How do different kinds of positive employment credentials affect employers’ stigma towards job applicants with criminal records? Samuel DeWitt of the University of North Carolina Charlotte and Megan Denver of Northeastern University explore this issue in a study published in September in the journal Criminology. They conducted nationwide surveys with adults, a subset of whom had experience as employers.
The stigma that comes with a criminal record is often damaging to many areas of a person’s life, especially their employment opportunities. Common methods used to improve employment outcomes for people with criminal records usually aim to neutralize risk. However, positive employment credentials can provide more meaningful information about a person’s accomplishments.
Not all positive employment credentials are the same. Some positive credentials, like certificates of rehabilitation, send one kind of message: a person was once a criminal and now he or she is. Other positive credentials, like job training certification or reference letters, can give employers a better sense of an applicant’s skills and other positive qualities.
Participants in the study were randomly assigned to read a hypothetical job application from people with or without criminal records, and with or without different types of positive credentials. The positive credentials included involuntary or voluntary job training, an occupational license, or a reference letter from a past employer.
Then, participants answered questions about their likelihood of calling the applicant for an interview, their perceptions of the applicant, and the factors that influenced their decisions.
Participants who viewed applications from people with a criminal record and without any positive credentials identified the applicant’s criminal record as the most influential factor in their decisions. The participants were most concerned that an applicant with a criminal record would commit crime again, whether on the job or not.
For participants who viewed applications from people with a criminal record and with positive credentials, the concept of trust was highly important. The influence of trustworthiness on participants’ likelihood to call an applicant was strong for all positive credentials, but it was by far the strongest for positive reference letters from prior employers. This result suggests that positive credentials may reduce criminal record stigma the most through trustworthiness.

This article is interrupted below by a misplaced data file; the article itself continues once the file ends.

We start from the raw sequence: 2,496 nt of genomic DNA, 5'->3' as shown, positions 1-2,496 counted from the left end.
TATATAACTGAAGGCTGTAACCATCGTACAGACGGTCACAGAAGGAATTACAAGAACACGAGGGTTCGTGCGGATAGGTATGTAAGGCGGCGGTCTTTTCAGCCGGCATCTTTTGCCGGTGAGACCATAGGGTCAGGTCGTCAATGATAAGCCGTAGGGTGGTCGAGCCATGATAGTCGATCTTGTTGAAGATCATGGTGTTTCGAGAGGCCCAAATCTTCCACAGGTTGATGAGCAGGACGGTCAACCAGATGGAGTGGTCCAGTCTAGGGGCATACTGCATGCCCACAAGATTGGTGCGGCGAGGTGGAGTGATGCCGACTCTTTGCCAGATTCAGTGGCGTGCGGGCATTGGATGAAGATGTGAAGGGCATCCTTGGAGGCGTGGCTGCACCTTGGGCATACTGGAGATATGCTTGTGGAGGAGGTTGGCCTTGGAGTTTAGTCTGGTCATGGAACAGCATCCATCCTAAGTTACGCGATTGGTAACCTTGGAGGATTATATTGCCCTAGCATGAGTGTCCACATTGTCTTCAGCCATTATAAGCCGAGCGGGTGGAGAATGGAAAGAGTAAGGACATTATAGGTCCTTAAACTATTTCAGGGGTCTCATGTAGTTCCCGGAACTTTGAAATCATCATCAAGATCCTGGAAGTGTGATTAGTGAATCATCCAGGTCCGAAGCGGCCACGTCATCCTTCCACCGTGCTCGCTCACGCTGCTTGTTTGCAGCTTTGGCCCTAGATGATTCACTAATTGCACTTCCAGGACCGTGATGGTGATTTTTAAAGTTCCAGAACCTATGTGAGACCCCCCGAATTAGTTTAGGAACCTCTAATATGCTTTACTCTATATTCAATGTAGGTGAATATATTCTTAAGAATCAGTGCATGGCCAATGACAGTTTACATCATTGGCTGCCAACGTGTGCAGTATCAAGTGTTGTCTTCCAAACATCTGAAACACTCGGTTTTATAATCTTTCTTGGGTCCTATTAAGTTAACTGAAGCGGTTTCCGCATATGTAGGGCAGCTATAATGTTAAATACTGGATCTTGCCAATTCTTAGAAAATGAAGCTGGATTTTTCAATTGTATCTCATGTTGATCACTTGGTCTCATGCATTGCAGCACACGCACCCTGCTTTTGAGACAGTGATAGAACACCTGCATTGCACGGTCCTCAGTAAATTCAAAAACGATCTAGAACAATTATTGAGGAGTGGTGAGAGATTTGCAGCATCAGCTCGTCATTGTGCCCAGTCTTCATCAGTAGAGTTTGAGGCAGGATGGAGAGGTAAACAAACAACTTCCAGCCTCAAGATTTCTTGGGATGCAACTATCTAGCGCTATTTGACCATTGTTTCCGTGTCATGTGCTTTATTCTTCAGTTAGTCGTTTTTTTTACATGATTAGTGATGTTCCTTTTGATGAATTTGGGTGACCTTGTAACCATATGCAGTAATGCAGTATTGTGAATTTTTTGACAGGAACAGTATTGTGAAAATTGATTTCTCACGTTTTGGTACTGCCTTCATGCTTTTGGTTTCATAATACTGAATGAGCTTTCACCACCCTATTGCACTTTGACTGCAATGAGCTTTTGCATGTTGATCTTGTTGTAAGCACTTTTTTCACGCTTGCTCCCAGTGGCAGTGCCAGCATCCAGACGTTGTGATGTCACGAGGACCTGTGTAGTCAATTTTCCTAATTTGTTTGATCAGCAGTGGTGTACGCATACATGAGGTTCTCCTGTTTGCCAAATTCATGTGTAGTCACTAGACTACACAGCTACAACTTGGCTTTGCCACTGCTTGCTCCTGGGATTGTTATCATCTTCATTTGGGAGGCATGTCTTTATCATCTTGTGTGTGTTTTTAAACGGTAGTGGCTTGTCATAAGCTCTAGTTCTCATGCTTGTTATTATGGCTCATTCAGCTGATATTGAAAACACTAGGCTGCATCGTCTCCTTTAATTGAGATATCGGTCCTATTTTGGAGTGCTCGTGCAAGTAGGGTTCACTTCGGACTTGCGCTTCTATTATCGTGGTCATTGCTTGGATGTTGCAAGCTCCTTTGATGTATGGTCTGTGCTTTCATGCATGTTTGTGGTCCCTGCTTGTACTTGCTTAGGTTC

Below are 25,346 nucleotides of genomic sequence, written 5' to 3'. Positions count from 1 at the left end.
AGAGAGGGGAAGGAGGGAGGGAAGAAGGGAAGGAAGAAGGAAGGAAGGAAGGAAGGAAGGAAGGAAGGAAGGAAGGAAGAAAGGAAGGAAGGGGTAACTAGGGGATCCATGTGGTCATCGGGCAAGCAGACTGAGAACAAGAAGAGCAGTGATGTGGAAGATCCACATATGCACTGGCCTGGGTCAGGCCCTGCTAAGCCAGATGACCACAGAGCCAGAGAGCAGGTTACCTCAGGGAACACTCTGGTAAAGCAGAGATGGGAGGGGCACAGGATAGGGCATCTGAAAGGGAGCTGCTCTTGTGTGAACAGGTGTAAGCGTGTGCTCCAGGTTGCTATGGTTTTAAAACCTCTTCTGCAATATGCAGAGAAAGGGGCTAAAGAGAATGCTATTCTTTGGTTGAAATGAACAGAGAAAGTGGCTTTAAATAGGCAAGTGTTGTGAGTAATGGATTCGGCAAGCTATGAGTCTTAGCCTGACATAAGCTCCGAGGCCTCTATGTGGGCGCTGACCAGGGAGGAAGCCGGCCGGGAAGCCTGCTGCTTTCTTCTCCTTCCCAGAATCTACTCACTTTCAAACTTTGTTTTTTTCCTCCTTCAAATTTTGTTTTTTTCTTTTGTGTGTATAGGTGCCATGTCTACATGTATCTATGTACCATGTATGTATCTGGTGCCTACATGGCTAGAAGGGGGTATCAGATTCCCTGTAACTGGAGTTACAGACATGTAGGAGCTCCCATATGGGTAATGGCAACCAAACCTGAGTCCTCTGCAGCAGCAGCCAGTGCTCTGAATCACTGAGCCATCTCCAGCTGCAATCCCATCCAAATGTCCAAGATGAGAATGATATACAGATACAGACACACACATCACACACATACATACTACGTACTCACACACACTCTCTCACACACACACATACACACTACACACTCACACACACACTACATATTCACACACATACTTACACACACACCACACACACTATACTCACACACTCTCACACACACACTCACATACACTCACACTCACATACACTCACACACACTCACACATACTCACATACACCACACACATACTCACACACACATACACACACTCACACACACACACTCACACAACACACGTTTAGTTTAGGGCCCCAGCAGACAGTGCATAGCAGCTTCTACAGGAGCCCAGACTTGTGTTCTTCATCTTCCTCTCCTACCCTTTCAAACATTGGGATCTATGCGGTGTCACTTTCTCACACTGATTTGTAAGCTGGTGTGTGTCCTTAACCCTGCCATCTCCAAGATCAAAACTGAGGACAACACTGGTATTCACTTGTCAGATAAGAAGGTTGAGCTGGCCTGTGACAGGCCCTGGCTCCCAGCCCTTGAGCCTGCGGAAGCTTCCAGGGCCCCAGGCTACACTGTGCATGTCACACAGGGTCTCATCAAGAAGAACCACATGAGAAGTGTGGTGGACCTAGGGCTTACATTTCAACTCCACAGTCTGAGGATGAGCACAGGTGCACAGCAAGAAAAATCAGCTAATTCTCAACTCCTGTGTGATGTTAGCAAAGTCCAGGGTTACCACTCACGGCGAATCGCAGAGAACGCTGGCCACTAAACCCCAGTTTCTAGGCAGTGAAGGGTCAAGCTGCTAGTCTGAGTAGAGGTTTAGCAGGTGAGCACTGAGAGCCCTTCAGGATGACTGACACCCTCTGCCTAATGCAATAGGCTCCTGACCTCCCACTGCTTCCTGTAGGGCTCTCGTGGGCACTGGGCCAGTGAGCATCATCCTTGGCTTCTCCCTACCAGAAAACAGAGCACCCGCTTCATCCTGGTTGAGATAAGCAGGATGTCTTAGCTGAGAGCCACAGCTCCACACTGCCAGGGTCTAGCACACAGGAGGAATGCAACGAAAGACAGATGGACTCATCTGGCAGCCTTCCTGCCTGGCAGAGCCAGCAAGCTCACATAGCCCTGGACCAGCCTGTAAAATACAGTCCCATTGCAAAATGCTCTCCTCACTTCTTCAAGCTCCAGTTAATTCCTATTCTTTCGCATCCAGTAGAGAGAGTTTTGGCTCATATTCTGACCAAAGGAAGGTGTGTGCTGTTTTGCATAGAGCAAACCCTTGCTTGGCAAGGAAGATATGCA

Participants also described trust as a quality that is transferable from an applicant’s reference to the applicant themselves. This transfer of trust improved the participants’ perceptions of an applicant’s work ethic, character, trustworthiness, and rehabilitation. In essence, when others demonstrated their trust towards an applicant, they were perceived as more trustworthy by potential employers.
Regardless of which hypothetical application the participants viewed, they were always concerned with an applicant’s skillset, work ethic, and dependability. In general, having positive credentials improved an applicant’s chances of being viewed as a capable and dependable employee.
The study’s authors outlined valuable policy and practical implications of their work. Importantly, credentials issued by the government may not have much of the social capital needed to convey trustworthiness to potential employers.
Instead, credentials like documentation of work history and reference letters from prior employers can be ways to neutralize risk while also highlighting an applicant’s trustworthiness and other positive qualities.
Past employment is one of the best ways to get hired in the future. The authors recommended providing more entry-level job opportunities such as temporary jobs for inexperienced workers or subsidized and transitional job programs for formerly incarcerated adults.
Overall, these strategies could provide the essential job training, work history, and positive reviews of a
worker’s performance to be included in applications for future employment.